Despite an ailing national economy, the state’s residents are optimistic about the change in national leadership:
- Californians like what they see on the economy: 72 percent approve of Obama’s handling of economic plans and policies. Democrats (89% approve, 3% disapprove) and independents (70% approve, 13% disapprove) are strongly favorable, while Republicans are divided (40% approve, 39% disapprove).
- They see the nation uniting behind Obama: 73 percent say the nation will be able to unite behind Obama to accomplish a lot in the next four years. In 2001, just 44 percent said the nation would be able to unite behind Bush; and in 2005, only 35 percent felt that way.
- Fewer see the nation headed in the wrong direction. Although just 32 percent say the nation is headed in the right direction and 62 percent see it going in the wrong direction, this is a marked improvement from last August (21% right direction, 74% wrong direction). Californians are also much more optimistic than adults nationwide, according to a Washington Post/ABC News poll conducted in mid-January (19% right direction, 78% wrong direction).
Closer to Home: A Growing Appetite for Reform as State Fiscal Woes Increase
A record-high percentage (75%) of Californians say the state is heading in the wrong direction−a marked increase from January 2008 (54%) and dramatically higher than in January 2007 (37%). Across political parties, regions, and demographic groups, majorities of Californians hold this view. Their pessimism about the state’s economy has also increased greatly: 77 percent expect bad economic times in the year ahead, compared to 39 percent in January 2007.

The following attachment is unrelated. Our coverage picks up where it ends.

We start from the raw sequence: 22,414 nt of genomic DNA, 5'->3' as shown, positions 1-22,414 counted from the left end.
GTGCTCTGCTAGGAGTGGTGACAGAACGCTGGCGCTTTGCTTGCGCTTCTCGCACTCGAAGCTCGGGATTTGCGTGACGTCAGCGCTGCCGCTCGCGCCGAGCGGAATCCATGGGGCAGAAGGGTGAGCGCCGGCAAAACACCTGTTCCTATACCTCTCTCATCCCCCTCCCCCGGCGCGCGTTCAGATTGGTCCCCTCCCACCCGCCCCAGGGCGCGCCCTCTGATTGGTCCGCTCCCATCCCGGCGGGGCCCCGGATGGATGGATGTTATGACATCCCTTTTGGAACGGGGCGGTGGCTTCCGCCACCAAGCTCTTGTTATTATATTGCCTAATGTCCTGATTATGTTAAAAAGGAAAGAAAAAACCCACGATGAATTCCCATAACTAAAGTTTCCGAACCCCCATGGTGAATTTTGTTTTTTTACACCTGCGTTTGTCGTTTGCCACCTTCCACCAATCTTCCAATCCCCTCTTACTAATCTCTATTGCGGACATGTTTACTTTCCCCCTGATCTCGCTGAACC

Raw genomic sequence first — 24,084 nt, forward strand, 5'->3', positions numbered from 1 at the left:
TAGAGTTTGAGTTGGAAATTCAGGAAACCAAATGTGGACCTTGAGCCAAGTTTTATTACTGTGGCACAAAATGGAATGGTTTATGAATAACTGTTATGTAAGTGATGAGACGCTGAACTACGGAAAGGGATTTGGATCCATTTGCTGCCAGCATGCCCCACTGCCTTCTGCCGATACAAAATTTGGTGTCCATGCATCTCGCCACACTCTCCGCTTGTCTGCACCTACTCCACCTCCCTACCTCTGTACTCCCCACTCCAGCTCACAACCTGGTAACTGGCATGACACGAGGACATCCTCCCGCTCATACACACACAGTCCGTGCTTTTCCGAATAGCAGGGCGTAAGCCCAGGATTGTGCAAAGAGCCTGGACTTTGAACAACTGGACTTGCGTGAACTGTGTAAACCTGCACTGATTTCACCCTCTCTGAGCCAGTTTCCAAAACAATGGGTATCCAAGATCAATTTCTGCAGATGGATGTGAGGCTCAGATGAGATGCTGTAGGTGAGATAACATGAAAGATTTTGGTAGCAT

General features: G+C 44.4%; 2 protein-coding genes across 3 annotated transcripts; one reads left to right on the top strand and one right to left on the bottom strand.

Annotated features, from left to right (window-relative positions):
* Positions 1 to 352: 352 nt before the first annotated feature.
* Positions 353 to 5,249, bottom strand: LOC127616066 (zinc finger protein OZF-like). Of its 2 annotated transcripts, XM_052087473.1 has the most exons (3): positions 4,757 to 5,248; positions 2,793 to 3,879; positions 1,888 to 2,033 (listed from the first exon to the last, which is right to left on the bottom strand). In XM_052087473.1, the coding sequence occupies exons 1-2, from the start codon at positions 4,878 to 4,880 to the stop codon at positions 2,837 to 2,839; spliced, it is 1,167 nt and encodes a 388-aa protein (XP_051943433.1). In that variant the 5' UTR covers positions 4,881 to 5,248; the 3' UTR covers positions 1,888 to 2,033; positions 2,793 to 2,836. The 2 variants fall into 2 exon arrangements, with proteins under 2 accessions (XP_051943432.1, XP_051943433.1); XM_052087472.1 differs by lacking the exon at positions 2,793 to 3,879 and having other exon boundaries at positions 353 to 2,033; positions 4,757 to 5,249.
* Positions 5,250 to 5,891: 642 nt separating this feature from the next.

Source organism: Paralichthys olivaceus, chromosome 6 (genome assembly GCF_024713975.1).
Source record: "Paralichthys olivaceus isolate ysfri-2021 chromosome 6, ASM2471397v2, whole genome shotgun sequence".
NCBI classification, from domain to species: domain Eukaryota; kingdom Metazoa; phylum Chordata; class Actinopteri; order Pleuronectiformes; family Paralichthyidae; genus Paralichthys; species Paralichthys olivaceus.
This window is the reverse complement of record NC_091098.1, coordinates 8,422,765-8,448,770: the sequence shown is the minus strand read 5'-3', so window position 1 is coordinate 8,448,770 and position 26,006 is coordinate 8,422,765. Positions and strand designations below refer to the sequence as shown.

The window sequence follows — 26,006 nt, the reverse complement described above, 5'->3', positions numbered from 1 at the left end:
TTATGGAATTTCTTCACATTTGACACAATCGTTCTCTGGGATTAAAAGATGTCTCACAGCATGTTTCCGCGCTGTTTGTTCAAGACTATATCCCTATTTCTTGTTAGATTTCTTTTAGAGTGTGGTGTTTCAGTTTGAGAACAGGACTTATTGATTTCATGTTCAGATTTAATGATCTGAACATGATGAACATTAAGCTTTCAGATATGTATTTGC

Residents recognize that the budget situation is grim. Although they most frequently (42%) name jobs and the economy as the most important issue for the governor and legislature to work on, 25 percent of residents say the state budget is most important—the highest percentage since January 2004 (31%). As they have said since January 2008, when the deficit was much smaller, Californians today (44%) favor closing the budget gap with a mix of spending cuts and tax increases rather than primarily through cuts (33%), primarily through tax hikes (8%), or by borrowing money and running a deficit (7%).
Californians are generally dissatisfied with the governor’s recently released budget for the current and next fiscal years (59% dissatisfied, 34% satisfied). On the specifics of his proposal:
- Alcohol excise tax: Residents overwhelmingly support raising it by 5 cents per drink (85% favor, 13% oppose).
- Vehicle license fee: A majority favor raising it by $12 (58% favor, 41% oppose).
- Sales tax: A slim majority favor temporarily increasing the state sales tax by 1.5 cents (52% favor, 46% oppose); 47 percent favor and 50 percent oppose extending the state sales tax to include services such as vehicle repair, veterinary services, and tickets to sporting events.
- Cutting state employee compensation: Residents are divided (49% oppose, 45% favor). The governor has proposed requiring employees to take two unpaid days off a month, eliminating two holidays, and changing overtime rules.
- Shortening school year: A majority oppose it (63% oppose, 35% favor).
While they appear willing to help reduce the budget deficit by increasing their own taxes, Californians are more eager to increase the taxes of others. Majorities favor raising the state income tax rate paid by the wealthiest residents (72%) and raising the state taxes paid by corporations (60%). But they remain opposed (55%) to borrowing money from future state lottery income to fill the budget gap, regardless of their political party (64% of Republicans, 55% of Democrats, 53% of independents are opposed).